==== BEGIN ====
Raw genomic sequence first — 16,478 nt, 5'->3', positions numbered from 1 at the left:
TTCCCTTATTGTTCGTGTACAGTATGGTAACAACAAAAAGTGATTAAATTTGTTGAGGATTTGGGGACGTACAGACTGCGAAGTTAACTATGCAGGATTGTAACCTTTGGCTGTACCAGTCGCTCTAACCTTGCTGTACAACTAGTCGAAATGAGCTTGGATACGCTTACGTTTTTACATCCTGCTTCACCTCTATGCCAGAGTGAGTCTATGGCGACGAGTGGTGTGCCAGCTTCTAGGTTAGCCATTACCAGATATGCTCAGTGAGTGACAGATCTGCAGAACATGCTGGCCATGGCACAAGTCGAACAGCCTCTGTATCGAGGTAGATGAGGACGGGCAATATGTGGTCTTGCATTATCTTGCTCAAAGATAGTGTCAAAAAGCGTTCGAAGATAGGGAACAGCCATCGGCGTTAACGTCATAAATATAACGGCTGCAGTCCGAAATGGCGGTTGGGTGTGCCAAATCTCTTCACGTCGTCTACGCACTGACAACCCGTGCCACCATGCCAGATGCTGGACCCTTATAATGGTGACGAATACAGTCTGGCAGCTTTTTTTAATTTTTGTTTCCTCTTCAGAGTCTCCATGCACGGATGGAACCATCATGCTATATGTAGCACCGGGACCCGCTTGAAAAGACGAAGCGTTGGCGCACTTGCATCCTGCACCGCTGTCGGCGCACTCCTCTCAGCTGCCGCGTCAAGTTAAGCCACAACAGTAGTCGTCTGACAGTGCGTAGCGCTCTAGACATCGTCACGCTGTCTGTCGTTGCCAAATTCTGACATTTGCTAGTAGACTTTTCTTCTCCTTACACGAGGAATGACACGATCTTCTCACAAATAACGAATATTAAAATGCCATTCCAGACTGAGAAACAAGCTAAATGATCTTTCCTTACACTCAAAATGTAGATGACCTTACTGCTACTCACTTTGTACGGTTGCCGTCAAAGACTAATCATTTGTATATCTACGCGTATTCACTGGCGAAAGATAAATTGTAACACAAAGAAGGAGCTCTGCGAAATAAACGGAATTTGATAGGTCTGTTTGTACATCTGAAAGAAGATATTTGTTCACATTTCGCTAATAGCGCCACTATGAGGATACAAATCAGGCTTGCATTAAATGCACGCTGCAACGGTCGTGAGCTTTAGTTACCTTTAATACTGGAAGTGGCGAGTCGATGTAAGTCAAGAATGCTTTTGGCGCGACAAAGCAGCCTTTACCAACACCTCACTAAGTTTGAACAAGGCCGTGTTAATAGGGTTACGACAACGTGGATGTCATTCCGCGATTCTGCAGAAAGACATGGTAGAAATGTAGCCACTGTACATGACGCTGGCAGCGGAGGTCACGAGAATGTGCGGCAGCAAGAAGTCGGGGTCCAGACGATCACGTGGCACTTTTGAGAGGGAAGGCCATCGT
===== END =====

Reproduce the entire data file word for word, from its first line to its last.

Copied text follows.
Raw genomic sequence first — 16,478 nt, 5'->3', positions numbered from 1 at the left:
TTCCCTTATTGTTCGTGTACAGTATGGTAACAACAAAAAGTGATTAAATTTGTTGAGGATTTGGGGACGTACAGACTGCGAAGTTAACTATGCAGGATTGTAACCTTTGGCTGTACCAGTCGCTCTAACCTTGCTGTACAACTAGTCGAAATGAGCTTGGATACGCTTACGTTTTTACATCCTGCTTCACCTCTATGCCAGAGTGAGTCTATGGCGACGAGTGGTGTGCCAGCTTCTAGGTTAGCCATTACCAGATATGCTCAGTGAGTGACAGATCTGCAGAACATGCTGGCCATGGCACAAGTCGAACAGCCTCTGTATCGAGGTAGATGAGGACGGGCAATATGTGGTCTTGCATTATCTTGCTCAAAGATAGTGTCAAAAAGCGTTCGAAGATAGGGAACAGCCATCGGCGTTAACGTCATAAATATAACGGCTGCAGTCCGAAATGGCGGTTGGGTGTGCCAAATCTCTTCACGTCGTCTACGCACTGACAACCCGTGCCACCATGCCAGATGCTGGACCCTTATAATGGTGACGAATACAGTCTGGCAGCTTTTTTTAATTTTTGTTTCCTCTTCAGAGTCTCCATGCACGGATGGAACCATCATGCTATATGTAGCACCGGGACCCGCTTGAAAAGACGAAGCGTTGGCGCACTTGCATCCTGCACCGCTGTCGGCGCACTCCTCTCAGCTGCCGCGTCAAGTTAAGCCACAACAGTAGTCGTCTGACAGTGCGTAGCGCTCTAGACATCGTCACGCTGTCTGTCGTTGCCAAATTCTGACATTTGCTAGTAGACTTTTCTTCTCCTTACACGAGGAATGACACGATCTTCTCACAAATAACGAATATTAAAATGCCATTCCAGACTGAGAAACAAGCTAAATGATCTTTCCTTACACTCAAAATGTAGATGACCTTACTGCTACTCACTTTGTACGGTTGCCGTCAAAGACTAATCATTTGTATATCTACGCGTATTCACTGGCGAAAGATAAATTGTAACACAAAGAAGGAGCTCTGCGAAATAAACGGAATTTGATAGGTCTGTTTGTACATCTGAAAGAAGATATTTGTTCACATTTCGCTAATAGCGCCACTATGAGGATACAAATCAGGCTTGCATTAAATGCACGCTGCAACGGTCGTGAGCTTTAGTTACCTTTAATACTGGAAGTGGCGAGTCGATGTAAGTCAAGAATGCTTTTGGCGCGACAAAGCAGCCTTTACCAACACCTCACTAAGTTTGAACAAGGCCGTGTTAATAGGGTTACGACAACGTGGATGTCATTCCGCGATTCTGCAGAAAGACATGGTAGAAATGTAGCCACTGTACATGACGCTGGCAGCGGAGGTCACGAGAATGTGCGGCAGCAAGAAGTCGGGGTCCAGACGATCACGTGGCACTTTTGAGAGGGAAGGCCATCGT